What are microbeads and why is Canada banning them?
Canada is the latest in a growing list to ban the tiny plastic orbs that researchers say threaten marine ecosystems and the food chain.
Canada is the latest government to defend itself against a teeny, tiny threat. In recent years, researchers have called out microbeads – 1mm to 5mm orbs of plastic often found in exfoliating cleansers and grittier toothpastes – for perpetrating nearly invisible harm to marine life and their ecosystems.
A review that included an analysis of over 130 scientific papers as well as consultations with experts by the Canadian government revealed that the presence of microbeads in the environment may have long-term effects on biological diversity and ecosystems. Minister of Labour K. Kellie Leitch announced at a press conference along the shore of Lake Ontario last week that the government would declare microbeads to be a toxic substance and prohibit the manufacture, import, and sale of “personal-care” products that contain them.
“Microbeads can have an adverse impact on the environment so I am proud that our government is taking decisive action to stop the release of this toxic substance into our waters,” Leona Aglukkaq, Minister of the Environment, said in a statement.
Microplastics get flushed down drains each year by the ton, and pass easily through water treatment facilities undetected, ultimately ending up in oceans and lakes. Because they are not biodegradable and are highly absorbent, researchers have found the microplastics to be harmful to fish and algae.
Last year, the UN Environmental Assembly estimated that the damage caused by microplastics to marine ecosystems costs around $13 billion annually, and called microbeads “an emerging issue”, emphasizing the threat they pose to the food chain. The miniscule plastic beads are absorbed by algae, which in turn is consumed by fish, who also have been found to confuse the beads for food, and, in turn, develop diseases as a result. Microplastics have also been identified as a threat to larger marine life like the endangered northern right whale, according to the UN report, which is potentially exposed to plastic through filter-feeding.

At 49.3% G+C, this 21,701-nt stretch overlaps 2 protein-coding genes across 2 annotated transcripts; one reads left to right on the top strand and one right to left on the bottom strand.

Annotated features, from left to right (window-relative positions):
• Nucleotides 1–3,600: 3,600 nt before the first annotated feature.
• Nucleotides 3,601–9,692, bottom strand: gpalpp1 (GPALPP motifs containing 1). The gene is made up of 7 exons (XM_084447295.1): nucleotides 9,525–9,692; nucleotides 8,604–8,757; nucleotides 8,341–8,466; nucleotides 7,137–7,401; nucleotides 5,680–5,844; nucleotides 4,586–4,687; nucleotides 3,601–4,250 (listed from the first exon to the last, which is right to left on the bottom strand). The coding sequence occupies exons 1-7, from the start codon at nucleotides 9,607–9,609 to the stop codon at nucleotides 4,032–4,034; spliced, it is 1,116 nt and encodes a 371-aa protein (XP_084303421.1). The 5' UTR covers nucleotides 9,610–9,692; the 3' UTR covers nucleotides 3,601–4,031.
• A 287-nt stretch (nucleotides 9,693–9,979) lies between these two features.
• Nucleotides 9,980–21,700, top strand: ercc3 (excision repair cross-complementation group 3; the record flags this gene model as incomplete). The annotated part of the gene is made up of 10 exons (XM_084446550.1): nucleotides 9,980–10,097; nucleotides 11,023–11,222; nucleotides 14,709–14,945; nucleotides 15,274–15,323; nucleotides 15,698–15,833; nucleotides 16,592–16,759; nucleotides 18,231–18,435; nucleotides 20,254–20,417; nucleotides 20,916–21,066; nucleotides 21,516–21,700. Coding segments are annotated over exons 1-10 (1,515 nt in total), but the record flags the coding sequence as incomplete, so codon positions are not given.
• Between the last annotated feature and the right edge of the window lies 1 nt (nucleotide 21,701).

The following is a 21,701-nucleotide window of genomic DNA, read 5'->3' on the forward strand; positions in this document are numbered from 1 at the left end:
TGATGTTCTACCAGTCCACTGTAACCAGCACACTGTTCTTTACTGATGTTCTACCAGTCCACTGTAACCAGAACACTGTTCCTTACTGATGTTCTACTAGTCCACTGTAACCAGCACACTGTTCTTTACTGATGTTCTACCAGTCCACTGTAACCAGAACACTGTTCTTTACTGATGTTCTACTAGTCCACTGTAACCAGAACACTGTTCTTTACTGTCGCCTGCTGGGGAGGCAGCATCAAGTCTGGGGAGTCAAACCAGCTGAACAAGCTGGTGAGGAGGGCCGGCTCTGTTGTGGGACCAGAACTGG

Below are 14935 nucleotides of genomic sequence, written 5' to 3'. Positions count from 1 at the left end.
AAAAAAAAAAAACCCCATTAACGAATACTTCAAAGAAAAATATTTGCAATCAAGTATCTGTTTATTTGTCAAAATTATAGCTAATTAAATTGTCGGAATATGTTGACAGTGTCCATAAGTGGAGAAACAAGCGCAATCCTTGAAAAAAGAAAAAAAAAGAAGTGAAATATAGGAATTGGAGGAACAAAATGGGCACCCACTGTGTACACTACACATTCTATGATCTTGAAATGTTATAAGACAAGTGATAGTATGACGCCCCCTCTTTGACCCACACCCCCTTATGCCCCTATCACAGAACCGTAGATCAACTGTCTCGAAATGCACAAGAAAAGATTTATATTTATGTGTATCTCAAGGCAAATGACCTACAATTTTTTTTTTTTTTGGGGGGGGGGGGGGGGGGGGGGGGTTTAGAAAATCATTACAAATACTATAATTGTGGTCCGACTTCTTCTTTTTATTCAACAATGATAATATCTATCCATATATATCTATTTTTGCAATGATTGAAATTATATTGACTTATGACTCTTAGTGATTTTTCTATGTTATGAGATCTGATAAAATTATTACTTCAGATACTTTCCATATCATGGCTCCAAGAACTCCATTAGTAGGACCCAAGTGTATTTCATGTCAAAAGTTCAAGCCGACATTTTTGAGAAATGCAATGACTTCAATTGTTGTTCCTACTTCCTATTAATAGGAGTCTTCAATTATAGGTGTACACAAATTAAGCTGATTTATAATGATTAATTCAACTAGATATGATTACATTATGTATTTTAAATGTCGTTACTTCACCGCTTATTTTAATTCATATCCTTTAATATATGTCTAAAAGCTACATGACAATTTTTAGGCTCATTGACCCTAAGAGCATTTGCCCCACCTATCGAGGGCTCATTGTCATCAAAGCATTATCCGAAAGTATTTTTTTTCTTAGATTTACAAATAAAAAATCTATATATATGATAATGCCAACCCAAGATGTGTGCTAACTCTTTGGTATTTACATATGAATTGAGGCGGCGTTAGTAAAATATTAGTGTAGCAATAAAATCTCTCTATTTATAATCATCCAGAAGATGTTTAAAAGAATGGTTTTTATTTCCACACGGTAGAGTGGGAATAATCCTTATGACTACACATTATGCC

Makers of toothpaste and facial scrubs have begun to respond to the growing backlash. Unilever and Colgate-Palmolive have stopped using microbeads; Procter & Gamble and Johnson & Johnson say they will follow in 2017. Loblaws, Canada’s largest retailer, plans to remove them from its house brand. But these companies are also urging their governments to ban the use of microbeads by all manufacturers, according to The Economist.
Six states — Illinois, Maine, New Jersey, Colorado, Indiana, and Maryland — have enacted legislation to restrict the use of microbeads, according to the National Conference of State Legislatures, while bills are pending in others, including Michigan, Minnesota, Washington and Oregon, The New York Times reports.
Four European countries, led by the Netherlands, are pressing the EU to prohibit their use in cosmetics, and Australia’s environment minister acted on organizing a voluntary phase out of microbeads by Australian manufacturers by 2016.
New York state’s attorney general, Eric T. Schneiderman, estimates that roughly 19 tons of microbeads get flushed into New York’s wastewater each year, according to a report titled “Hidden Threat”. The State Assembly approved a proposal from Mr. Schneiderman’s office to ban microbeads, but the bill is stalled in the State Senate. Similarly, in California, a state-wide ban is headed for the State Senate after being approved by the State Assembly in May; that law stands to be the most comprehensive in the country because it also prohibits the use of synthetic alternatives, which companies are developing in response to increasing regulation.
Go here to see a complete list of products, organized by country, that contain microbeads.